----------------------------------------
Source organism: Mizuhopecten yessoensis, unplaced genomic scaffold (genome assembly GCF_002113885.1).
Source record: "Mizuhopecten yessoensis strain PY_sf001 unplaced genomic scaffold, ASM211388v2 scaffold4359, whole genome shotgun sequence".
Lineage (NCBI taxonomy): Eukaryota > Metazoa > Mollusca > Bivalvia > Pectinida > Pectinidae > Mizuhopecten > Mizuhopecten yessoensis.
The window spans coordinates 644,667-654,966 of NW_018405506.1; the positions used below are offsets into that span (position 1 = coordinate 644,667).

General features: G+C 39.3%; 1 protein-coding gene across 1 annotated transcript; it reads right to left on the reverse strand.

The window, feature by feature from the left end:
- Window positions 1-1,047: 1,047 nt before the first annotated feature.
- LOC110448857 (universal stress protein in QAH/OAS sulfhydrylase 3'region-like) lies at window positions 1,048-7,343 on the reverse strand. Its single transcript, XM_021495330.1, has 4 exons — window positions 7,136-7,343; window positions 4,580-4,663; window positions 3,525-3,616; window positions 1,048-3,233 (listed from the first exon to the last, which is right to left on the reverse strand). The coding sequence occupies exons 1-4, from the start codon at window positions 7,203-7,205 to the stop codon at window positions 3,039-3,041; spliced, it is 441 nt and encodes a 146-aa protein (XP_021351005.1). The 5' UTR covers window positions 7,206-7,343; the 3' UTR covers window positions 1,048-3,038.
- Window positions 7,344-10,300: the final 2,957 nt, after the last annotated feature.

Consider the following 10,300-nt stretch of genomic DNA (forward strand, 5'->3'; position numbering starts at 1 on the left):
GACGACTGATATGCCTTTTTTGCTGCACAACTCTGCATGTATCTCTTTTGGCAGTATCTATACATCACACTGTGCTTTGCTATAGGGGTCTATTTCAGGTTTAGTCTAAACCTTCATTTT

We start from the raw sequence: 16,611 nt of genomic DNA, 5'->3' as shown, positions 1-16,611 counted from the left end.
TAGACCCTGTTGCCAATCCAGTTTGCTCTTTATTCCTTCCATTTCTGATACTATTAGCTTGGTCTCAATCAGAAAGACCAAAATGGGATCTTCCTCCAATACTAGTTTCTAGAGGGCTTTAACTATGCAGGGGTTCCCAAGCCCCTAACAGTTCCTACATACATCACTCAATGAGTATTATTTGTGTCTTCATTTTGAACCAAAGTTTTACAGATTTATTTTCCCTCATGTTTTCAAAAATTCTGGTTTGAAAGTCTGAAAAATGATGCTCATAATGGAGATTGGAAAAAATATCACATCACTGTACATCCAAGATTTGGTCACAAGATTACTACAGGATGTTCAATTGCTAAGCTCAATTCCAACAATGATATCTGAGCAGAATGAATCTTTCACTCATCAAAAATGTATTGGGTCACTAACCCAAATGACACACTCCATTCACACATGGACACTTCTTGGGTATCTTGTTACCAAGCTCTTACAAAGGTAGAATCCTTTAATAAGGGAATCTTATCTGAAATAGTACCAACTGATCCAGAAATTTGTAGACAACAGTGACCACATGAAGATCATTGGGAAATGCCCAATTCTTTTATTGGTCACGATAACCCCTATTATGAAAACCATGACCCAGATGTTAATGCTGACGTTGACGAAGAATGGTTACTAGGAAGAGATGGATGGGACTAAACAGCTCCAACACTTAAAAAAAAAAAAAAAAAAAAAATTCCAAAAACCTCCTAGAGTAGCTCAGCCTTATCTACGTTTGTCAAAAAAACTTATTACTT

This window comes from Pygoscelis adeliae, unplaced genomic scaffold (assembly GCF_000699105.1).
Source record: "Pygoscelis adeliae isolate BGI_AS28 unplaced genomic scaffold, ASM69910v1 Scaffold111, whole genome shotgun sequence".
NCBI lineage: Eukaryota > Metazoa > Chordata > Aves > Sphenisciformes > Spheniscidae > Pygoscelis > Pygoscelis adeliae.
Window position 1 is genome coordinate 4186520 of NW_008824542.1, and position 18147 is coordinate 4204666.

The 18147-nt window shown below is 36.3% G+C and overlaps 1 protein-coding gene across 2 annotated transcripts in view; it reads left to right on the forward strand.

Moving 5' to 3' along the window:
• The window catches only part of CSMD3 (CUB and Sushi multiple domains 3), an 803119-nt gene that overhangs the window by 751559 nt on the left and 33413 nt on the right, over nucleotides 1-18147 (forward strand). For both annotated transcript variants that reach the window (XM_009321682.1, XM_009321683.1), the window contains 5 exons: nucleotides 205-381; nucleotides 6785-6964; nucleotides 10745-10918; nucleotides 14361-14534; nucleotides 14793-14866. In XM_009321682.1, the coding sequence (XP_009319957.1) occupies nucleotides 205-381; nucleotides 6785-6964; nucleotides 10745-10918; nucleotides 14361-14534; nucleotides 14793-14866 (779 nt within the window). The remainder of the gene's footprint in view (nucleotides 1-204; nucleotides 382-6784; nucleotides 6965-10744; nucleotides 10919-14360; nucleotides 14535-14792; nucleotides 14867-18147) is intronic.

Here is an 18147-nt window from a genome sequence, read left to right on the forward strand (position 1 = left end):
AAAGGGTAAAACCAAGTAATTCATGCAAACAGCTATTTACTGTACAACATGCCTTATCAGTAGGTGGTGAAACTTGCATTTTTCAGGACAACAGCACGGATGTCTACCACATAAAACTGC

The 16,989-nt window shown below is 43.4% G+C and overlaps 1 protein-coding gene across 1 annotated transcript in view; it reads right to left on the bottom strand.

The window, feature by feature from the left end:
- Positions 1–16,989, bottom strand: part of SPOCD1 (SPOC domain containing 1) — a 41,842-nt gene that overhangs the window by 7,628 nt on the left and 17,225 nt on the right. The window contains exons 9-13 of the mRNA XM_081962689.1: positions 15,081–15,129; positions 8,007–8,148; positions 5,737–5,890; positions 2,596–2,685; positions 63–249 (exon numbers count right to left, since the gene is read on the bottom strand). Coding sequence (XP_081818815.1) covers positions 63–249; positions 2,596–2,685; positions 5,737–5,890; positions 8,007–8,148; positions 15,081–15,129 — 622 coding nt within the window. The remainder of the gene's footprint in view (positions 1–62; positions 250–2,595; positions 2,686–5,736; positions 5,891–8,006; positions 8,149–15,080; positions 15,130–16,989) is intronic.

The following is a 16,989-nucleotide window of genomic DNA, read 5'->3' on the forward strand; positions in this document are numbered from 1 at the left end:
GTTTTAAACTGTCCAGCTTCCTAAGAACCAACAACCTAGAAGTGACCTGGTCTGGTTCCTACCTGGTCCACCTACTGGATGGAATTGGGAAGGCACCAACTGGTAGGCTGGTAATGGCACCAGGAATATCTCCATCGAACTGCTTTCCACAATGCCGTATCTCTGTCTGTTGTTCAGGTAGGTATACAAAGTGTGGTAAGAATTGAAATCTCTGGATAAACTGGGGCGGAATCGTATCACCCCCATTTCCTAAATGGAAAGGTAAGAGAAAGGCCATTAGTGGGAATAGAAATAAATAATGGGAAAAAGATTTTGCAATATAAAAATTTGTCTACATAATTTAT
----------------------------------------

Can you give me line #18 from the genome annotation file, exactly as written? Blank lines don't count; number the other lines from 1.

The 18147-nt window shown below is 36.3% G+C and overlaps 1 protein-coding gene across 2 annotated transcripts in view; it reads left to right on the forward strand.